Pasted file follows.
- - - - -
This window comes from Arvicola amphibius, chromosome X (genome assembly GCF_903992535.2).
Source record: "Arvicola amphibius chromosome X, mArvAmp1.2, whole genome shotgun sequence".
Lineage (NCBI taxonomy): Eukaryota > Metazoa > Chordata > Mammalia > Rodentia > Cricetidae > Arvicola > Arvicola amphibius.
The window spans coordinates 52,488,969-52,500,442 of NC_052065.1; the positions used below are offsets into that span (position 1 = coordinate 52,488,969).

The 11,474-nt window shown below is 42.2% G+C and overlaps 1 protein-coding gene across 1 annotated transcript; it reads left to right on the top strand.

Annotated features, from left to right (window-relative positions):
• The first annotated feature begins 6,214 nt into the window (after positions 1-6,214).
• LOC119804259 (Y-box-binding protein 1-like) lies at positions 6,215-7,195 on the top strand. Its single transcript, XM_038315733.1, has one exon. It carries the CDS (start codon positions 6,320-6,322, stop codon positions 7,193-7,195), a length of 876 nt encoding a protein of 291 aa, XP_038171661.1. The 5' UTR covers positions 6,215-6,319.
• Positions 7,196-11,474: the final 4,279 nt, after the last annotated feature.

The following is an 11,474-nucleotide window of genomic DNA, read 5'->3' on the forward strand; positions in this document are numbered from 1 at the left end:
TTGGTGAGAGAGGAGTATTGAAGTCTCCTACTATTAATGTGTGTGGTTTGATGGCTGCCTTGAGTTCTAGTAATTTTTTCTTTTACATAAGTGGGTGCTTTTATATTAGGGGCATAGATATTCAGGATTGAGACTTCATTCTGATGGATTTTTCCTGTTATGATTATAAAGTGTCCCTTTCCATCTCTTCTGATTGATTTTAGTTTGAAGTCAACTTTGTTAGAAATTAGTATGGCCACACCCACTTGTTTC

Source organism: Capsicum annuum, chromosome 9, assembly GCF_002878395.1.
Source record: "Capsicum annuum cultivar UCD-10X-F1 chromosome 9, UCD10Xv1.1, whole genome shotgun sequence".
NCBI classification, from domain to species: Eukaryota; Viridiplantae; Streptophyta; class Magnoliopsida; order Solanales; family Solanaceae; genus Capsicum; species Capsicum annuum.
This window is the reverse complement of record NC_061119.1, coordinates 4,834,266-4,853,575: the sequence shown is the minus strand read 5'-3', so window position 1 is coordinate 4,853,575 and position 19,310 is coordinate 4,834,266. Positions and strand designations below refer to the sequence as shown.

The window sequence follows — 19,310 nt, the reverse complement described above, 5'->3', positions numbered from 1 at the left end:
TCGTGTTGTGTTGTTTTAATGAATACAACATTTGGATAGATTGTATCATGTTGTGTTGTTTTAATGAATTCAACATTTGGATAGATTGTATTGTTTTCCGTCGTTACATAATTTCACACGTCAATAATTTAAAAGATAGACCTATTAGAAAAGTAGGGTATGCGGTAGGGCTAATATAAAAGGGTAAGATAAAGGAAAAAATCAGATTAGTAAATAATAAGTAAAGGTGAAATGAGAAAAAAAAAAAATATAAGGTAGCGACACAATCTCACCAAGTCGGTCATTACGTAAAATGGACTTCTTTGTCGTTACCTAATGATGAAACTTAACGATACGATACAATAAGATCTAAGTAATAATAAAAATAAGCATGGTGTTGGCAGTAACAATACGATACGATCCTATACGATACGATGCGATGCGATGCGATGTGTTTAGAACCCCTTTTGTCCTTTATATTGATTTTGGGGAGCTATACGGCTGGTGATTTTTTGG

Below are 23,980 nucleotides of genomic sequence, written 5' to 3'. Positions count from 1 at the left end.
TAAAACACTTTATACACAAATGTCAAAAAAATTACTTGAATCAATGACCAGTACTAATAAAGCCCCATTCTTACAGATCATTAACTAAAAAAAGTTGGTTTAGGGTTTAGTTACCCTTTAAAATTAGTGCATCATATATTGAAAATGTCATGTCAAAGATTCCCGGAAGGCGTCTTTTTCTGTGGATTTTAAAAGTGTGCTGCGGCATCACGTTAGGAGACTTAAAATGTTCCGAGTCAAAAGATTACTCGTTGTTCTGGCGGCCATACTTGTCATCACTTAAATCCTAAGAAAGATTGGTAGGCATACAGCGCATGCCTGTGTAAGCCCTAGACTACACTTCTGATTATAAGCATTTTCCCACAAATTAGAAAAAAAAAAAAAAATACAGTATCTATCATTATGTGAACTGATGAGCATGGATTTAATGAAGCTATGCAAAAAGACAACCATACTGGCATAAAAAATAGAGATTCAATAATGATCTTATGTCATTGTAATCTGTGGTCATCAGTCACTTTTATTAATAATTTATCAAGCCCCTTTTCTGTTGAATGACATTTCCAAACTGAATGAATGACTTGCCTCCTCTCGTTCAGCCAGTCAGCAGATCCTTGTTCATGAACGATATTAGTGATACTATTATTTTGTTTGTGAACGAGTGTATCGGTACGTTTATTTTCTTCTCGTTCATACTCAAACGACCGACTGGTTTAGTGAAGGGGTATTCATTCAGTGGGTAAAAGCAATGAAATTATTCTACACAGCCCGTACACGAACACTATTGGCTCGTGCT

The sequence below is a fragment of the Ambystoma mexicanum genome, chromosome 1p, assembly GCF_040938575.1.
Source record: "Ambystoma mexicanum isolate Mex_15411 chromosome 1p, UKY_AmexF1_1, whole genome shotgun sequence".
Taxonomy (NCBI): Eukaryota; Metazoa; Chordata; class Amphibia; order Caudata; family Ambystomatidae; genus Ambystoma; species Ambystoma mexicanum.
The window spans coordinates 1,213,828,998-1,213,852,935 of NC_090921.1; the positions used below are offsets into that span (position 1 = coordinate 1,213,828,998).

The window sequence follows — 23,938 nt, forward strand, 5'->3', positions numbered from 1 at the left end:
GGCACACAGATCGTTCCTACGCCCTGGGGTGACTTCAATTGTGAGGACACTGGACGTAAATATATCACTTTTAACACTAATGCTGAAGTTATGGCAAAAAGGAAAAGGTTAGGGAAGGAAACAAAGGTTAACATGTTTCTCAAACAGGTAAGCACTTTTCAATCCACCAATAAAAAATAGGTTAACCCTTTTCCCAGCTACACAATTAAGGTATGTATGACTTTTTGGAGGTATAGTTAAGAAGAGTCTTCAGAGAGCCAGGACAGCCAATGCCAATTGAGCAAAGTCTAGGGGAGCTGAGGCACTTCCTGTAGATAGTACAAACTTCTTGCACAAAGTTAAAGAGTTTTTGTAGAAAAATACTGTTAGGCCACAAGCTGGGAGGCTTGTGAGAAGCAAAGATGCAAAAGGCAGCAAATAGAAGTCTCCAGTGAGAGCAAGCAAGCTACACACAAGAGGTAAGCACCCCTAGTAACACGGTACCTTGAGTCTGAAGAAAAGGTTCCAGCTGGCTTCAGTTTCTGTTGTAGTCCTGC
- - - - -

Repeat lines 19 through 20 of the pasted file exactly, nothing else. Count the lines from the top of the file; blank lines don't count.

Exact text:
TAAAACACTTTATACACAAATGTCAAAAAAATTACTTGAATCAATGACCAGTACTAATAAAGCCCCATTCTTACAGATCATTAACTAAAAAAAGTTGGTTTAGGGTTTAGTTACCCTTTAAAATTAGTGCATCATATATTGAAAATGTCATGTCAAAGATTCCCGGAAGGCGTCTTTTTCTGTGGATTTTAAAAGTGTGCTGCGGCATCACGTTAGGAGACTTAAAATGTTCCGAGTCAAAAGATTACTCGTTGTTCTGGCGGCCATACTTGTCATCACTTAAATCCTAAGAAAGATTGGTAGGCATACAGCGCATGCCTGTGTAAGCCCTAGACTACACTTCTGATTATAAGCATTTTCCCACAAATTAGAAAAAAAAAAAAAAATACAGTATCTATCATTATGTGAACTGATGAGCATGGATTTAATGAAGCTATGCAAAAAGACAACCATACTGGCATAAAAAATAGAGATTCAATAATGATCTTATGTCATTGTAATCTGTGGTCATCAGTCACTTTTATTAATAATTTATCAAGCCCCTTTTCTGTTGAATGACATTTCCAAACTGAATGAATGACTTGCCTCCTCTCGTTCAGCCAGTCAGCAGATCCTTGTTCATGAACGATATTAGTGATACTATTATTTTGTTTGTGAACGAGTGTATCGGTACGTTTATTTTCTTCTCGTTCATACTCAAACGACCGACTGGTTTAGTGAAGGGGTATTCATTCAGTGGGTAAAAGCAATGAAATTATTCTACACAGCCCGTACACGAACACTATTGGCTCGTGCT

The sequence below is a fragment of the Ambystoma mexicanum genome, chromosome 1p, assembly GCF_040938575.1.